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September was wetter than normal in Atlantic

Weather

October 1st, 2019 by Ric Hanson

Weather statistics for the Month of September in Atlantic, show the month was much wetter, and slightly warmer than normal. Data compiled at the KJAN Studios (The official National Weather Service reporting station), show rainfall for the month, which is normally 3.81 inches, amounted to 8.82 inches, or nearly 5 inches above average. The average High last month was 81, which was about 5 degrees warmer than normal, and the average Low was 58, or about a little more than 7 degrees above normal. In October, we typically receive 2.76 inches of rain. The average High is 64.1, and the average Low is 39.

Strong to severe storms possible along & south of I-80 this evening & tonight

News, Weather

October 1st, 2019 by Ric Hanson

The National Weather Service in Des Moines says moderate to heavy rainfall is expected across the area today into tonight. Widespread 1 to 2 inches of rain can be expected north, with higher amounts of 1 to 3 inches across portions of central and southern Iowa. Some locations may receive 2-4 inches with isolated higher amounts possible. The heaviest rainfall is expected with strong storms expected to develop across central and southern Iowa this afternoon into tonight. The heavy rainfall may lead to flash flooding. Severe storms are also possible roughly along and south on I-80 across Iowa today into tonight.

Strong to severe storms are expected to develop across portions of central and southern Iowa by this afternoon and continue into the evening. Large hail, damaging wind, a few tornadoes and flash flooding will all be possible. Please monitor the weather through the day for the latest on the severe storm and flash flood potential.

With the widespread rainfall expected through Wednesday, the potential exists for river flooding later this week. Main stem rivers may become bankfull or have the potential to go into minor flood later this week.

Skyscan Forecast – Tuesday, Oct. 1st, 2019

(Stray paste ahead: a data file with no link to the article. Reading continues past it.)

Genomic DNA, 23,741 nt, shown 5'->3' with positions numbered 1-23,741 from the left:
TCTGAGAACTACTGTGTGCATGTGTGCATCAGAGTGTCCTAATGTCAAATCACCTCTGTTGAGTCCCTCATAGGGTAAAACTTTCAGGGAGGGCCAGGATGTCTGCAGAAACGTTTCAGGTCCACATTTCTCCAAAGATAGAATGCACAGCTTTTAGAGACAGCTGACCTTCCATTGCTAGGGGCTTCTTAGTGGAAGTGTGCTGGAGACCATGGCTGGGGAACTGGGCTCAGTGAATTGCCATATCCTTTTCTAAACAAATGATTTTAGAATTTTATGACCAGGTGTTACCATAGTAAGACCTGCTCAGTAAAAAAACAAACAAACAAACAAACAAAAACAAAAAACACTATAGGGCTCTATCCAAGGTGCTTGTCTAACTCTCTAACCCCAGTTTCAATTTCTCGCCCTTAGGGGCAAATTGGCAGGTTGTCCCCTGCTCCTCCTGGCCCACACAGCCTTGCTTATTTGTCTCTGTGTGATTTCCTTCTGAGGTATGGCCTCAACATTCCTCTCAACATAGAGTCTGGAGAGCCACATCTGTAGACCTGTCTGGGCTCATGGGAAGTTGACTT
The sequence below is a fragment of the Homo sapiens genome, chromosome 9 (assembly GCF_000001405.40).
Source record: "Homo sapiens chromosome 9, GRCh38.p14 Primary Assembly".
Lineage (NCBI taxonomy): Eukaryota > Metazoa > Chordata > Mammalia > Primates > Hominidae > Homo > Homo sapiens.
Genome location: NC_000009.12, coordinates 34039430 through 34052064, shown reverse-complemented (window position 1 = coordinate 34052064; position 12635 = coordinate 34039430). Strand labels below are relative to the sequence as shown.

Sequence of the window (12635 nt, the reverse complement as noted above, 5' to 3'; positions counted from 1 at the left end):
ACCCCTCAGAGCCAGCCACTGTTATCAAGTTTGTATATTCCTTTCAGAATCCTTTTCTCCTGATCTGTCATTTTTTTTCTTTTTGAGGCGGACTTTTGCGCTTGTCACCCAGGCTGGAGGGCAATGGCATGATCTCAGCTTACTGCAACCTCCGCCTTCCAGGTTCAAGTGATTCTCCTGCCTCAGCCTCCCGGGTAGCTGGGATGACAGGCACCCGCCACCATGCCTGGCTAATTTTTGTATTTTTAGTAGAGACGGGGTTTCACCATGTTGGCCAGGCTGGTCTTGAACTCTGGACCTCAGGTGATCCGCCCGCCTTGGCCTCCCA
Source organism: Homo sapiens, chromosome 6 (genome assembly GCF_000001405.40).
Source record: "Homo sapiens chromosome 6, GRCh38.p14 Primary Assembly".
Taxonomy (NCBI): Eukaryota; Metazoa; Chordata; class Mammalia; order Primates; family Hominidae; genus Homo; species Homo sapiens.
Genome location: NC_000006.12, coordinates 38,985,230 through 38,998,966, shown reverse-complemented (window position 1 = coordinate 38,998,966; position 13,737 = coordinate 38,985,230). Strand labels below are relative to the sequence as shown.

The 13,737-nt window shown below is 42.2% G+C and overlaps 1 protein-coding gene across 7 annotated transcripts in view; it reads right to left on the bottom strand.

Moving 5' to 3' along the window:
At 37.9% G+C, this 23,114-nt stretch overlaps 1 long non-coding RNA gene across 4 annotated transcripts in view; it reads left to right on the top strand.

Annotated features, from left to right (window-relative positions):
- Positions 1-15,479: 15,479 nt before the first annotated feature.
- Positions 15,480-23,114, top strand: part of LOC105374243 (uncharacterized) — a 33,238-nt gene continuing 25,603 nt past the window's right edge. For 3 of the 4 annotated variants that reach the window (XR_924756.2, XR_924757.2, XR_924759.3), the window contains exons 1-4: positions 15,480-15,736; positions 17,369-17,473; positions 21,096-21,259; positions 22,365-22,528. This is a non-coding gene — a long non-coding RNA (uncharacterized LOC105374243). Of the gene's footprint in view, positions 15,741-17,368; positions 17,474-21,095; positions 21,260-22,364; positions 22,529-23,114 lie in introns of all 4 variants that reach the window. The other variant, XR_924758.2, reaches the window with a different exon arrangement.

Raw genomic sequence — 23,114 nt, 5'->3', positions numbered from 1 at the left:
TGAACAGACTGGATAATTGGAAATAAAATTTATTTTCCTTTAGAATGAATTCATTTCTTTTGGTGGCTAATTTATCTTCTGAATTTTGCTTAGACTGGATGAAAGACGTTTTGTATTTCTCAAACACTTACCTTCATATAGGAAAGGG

Weather

October 1st, 2019 by Ric Hanson

Today: Partly cloudy to cloudy w/scattered showers & thunderstorms. FLASH FLOOD WATCH in effect until 7-a.m. Wednesday. High 75. Variable winds @ 10-15 mph.
Tonight: Cloudy w/showers & thunderstorms, some heavy rain is likely. Low 54. N @ 5-10 mph.
Tomorrow:
Mostly cloudy w/light rain or showers. High 63. N @ 10-15. Thursday: Partly cloudy. High around 63. Friday: Mo. Cldy w/showers late. High 65.

Monday’s High in Atlantic was 89. Our Low 73. Last year on this date our High was 55 and the Low was 49. The record High in Atlantic on this date was 96 in 1892. The Record Low was 23 in 1908 & 1984.


				

FLASH FLOOD WATCH UPDATE: 10/1/2019

Weather

October 1st, 2019 by Ric Hanson

310 AM CDT Tue Oct 1 2019

…HEAVY RAIN AND FLASH FLOOD POTENTIAL TODAY INTO WEDNESDAY…

Widespread moderate to heavy rain is expected much of central Iowa today into early Wednesday. The rain has begin across northwest and north central Iowa early this morning, with the showers and storms expected to gradually spread southeast across Iowa today into tonight. Repeated rounds of rainfall may lead to widespread heavy rainfall totals and flash flooding. Many locations are already saturated from recent heavy rainfall over the past week. These wet soil conditions combined with increased runoff from post-mature croplands will increase the threat of flash flooding as well.

Sac-Crawford-Carroll-Audubon-Guthrie-Dallas-Cass-Adair-Adams-Taylor Counties…A FLASH FLOOD WATCH REMAINS IN EFFECT THROUGH WEDNESDAY MORNING…

* Widespread rainfall of 1 to 2 inches with areas of 2 to 3 inches expected. Locally heavier amounts in excess of 3 inches may occur by early Wednesday. Rain rates may exceed 1 to 2 inches per hour at times today into tonight.

* Low water crossings may become flooded, especially on secondary roads. Smaller streams may have rapid rises. Water may pond on roads and in fields. Urban areas may see significant ponding of water.

Madison-Union-Ringgold Counties…A FLASH FLOOD WATCH IS NOW IN EFFECT FROM 1 PM CDT THIS AFTERNOON THROUGH WEDNESDAY MORNING…Widespread rainfall of 1 to 2 inches with areas of 2 to 4 inches expected. Locally heavier amounts in excess of 4 inches may occur by early Wednesday. Rain rates may exceed 2 inches per hour at times this afternoon through tonight.